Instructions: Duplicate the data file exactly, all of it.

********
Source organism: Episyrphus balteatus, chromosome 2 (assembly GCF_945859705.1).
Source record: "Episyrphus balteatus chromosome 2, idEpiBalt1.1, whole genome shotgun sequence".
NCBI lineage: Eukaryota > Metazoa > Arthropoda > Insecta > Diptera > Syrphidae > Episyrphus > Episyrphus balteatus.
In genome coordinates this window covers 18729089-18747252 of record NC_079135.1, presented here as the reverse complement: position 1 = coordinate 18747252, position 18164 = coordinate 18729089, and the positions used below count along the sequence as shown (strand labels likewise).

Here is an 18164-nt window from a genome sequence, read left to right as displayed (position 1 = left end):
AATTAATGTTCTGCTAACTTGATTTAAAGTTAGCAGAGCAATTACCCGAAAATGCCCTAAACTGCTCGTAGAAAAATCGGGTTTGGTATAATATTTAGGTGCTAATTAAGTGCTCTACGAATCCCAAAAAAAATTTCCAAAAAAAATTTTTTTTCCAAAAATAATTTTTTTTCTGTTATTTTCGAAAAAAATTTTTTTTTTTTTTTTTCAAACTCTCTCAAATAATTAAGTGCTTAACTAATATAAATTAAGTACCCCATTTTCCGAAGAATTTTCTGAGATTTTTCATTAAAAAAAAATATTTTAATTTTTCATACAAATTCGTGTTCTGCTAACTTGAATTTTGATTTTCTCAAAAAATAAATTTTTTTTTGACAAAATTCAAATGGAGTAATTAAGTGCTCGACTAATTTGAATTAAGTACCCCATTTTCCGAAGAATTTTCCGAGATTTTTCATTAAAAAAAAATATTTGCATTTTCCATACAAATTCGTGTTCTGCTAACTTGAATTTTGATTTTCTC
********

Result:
Source organism: Episyrphus balteatus, chromosome 2 (assembly GCF_945859705.1).
Source record: "Episyrphus balteatus chromosome 2, idEpiBalt1.1, whole genome shotgun sequence".
NCBI lineage: Eukaryota > Metazoa > Arthropoda > Insecta > Diptera > Syrphidae > Episyrphus > Episyrphus balteatus.
In genome coordinates this window covers 18729089-18747252 of record NC_079135.1, presented here as the reverse complement: position 1 = coordinate 18747252, position 18164 = coordinate 18729089, and the positions used below count along the sequence as shown (strand labels likewise).

Here is an 18164-nt window from a genome sequence, read left to right as displayed (position 1 = left end):
AATTAATGTTCTGCTAACTTGATTTAAAGTTAGCAGAGCAATTACCCGAAAATGCCCTAAACTGCTCGTAGAAAAATCGGGTTTGGTATAATATTTAGGTGCTAATTAAGTGCTCTACGAATCCCAAAAAAAATTTCCAAAAAAAATTTTTTTTCCAAAAATAATTTTTTTTCTGTTATTTTCGAAAAAAATTTTTTTTTTTTTTTTTCAAACTCTCTCAAATAATTAAGTGCTTAACTAATATAAATTAAGTACCCCATTTTCCGAAGAATTTTCTGAGATTTTTCATTAAAAAAAAATATTTTAATTTTTCATACAAATTCGTGTTCTGCTAACTTGAATTTTGATTTTCTCAAAAAATAAATTTTTTTTTGACAAAATTCAAATGGAGTAATTAAGTGCTCGACTAATTTGAATTAAGTACCCCATTTTCCGAAGAATTTTCCGAGATTTTTCATTAAAAAAAAATATTTGCATTTTCCATACAAATTCGTGTTCTGCTAACTTGAATTTTGATTTTCTC